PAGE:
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J Clin Oncol. 2009 Apr 20;27(12):2073-80. doi: 10.1200/JCO.2008.18.2006. Epub 2009 Mar 16.

Socioeconomic differences in patient survival are increasing for acute myeloid leukemia and multiple myeloma in sweden.

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  • 1Division of Hematology, Department of Medicine, Karolinska University Hospital Solna, SE-171 76 Stockholm, Sweden. sigurdur.kristinsson@karolinska.se

Abstract

PURPOSE:

An association between socioeconomic status (SES) and survival in acute myeloid leukemia (AML) and multiple myeloma (MM) has not been established in developed countries. We assessed the impact of SES on survival in two large population-based cohorts of AML and MM patients diagnosed in Sweden 1973 to 2005.

PATIENTS AND METHODS:

The relative risk of death (all cause and cause specific) in relation to SES was estimated using Cox's proportional hazards regression. We also conducted analyses stratified by calendar periods (1973 to 1979, 1980 to 1989, 1990 to 1999, and 2000 to 2005).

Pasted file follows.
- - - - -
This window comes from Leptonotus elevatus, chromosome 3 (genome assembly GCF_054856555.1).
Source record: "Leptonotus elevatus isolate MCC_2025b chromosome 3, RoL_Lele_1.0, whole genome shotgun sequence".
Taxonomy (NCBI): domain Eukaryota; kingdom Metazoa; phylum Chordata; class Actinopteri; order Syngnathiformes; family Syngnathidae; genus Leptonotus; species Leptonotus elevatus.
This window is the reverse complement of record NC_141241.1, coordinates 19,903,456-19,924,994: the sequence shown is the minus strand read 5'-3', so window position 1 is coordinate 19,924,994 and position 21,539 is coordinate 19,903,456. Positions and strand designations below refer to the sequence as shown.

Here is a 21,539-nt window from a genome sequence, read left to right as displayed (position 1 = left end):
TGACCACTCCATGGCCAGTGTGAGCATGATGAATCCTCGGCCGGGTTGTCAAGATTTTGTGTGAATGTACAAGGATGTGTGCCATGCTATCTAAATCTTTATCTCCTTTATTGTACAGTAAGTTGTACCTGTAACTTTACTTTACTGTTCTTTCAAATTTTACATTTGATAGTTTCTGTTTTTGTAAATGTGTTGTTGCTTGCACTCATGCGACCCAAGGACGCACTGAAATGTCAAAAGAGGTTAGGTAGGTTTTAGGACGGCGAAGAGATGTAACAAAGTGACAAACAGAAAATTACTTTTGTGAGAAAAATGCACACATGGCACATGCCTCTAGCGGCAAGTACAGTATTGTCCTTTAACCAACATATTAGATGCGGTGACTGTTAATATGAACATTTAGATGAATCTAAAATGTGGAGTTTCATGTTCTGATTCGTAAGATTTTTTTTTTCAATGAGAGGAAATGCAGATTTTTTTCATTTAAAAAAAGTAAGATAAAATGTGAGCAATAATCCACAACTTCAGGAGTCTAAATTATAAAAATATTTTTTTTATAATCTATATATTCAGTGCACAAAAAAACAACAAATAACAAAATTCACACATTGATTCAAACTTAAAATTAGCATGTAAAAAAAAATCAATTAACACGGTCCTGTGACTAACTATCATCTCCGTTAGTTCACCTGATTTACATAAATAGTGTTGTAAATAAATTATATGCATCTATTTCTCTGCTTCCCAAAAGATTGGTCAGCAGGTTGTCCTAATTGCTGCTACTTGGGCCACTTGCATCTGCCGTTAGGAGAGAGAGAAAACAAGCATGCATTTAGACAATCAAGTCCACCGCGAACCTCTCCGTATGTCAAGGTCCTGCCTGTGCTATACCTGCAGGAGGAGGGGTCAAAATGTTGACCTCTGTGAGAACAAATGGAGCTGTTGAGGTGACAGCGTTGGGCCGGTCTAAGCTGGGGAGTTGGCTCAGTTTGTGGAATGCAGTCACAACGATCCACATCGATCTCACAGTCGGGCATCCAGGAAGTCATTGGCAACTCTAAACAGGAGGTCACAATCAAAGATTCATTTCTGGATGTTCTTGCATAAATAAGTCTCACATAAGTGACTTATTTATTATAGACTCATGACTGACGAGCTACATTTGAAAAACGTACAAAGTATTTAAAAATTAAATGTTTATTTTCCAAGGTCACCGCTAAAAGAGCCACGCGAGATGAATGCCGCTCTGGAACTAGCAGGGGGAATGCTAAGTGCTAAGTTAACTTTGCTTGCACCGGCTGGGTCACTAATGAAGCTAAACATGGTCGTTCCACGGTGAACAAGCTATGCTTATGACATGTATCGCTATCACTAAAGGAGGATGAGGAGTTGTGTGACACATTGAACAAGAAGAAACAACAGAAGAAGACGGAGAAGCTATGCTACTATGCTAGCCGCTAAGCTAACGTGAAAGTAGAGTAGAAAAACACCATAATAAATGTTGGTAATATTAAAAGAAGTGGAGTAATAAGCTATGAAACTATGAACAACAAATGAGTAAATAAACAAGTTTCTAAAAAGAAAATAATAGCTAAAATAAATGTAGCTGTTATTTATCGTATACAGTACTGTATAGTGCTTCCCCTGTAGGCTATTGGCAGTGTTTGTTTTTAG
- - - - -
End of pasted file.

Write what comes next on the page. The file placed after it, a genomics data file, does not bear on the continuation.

RESULTS:

We identified a total of 9,165 and 14,744 patients with AML and MM, respectively. Overall, higher white-collar workers had a lower mortality than other SES groups for both AML (P = .005) and MM (P < .005). In AML patients, a consistently higher overall mortality was observed in blue-collar workers compared with higher white-collar workers in the last three periods (hazard ratio [HR], 1.26; 95% CI, 1.05 to 1.51; HR, 1.23; 95% CI, 1.05 to 1.45; HR, 1.28; 95% CI, 1.04 to 1.57, respectively). In MM, no difference was observed in the first two calendar periods. However, in 1990 to 1999, self-employed (HR, 1.18; 95% CI, 1.02 to 1.37), blue-collar workers (HR, 1.18; 95% CI, 1.04 to 1.32), and retired (HR, 1.45; 95% CI, 1.16 to 1.80) had a higher mortality compared to higher white-collar workers. In 2000 to 2005, blue-collar workers had a higher mortality (HR, 1.31; 95% CI, 1.07 to 1.60) compared with higher white-collar workers.

CONCLUSION:

SES was significantly associated with survival in both AML and MM. Most conspicuously, a lower mortality was observed among the highest SES group during more recent calendar periods. Differences in management, comorbidity, and lifestyle, are likely factors to explain these findings.

PMID:
19289627
[PubMed - indexed for MEDLINE]
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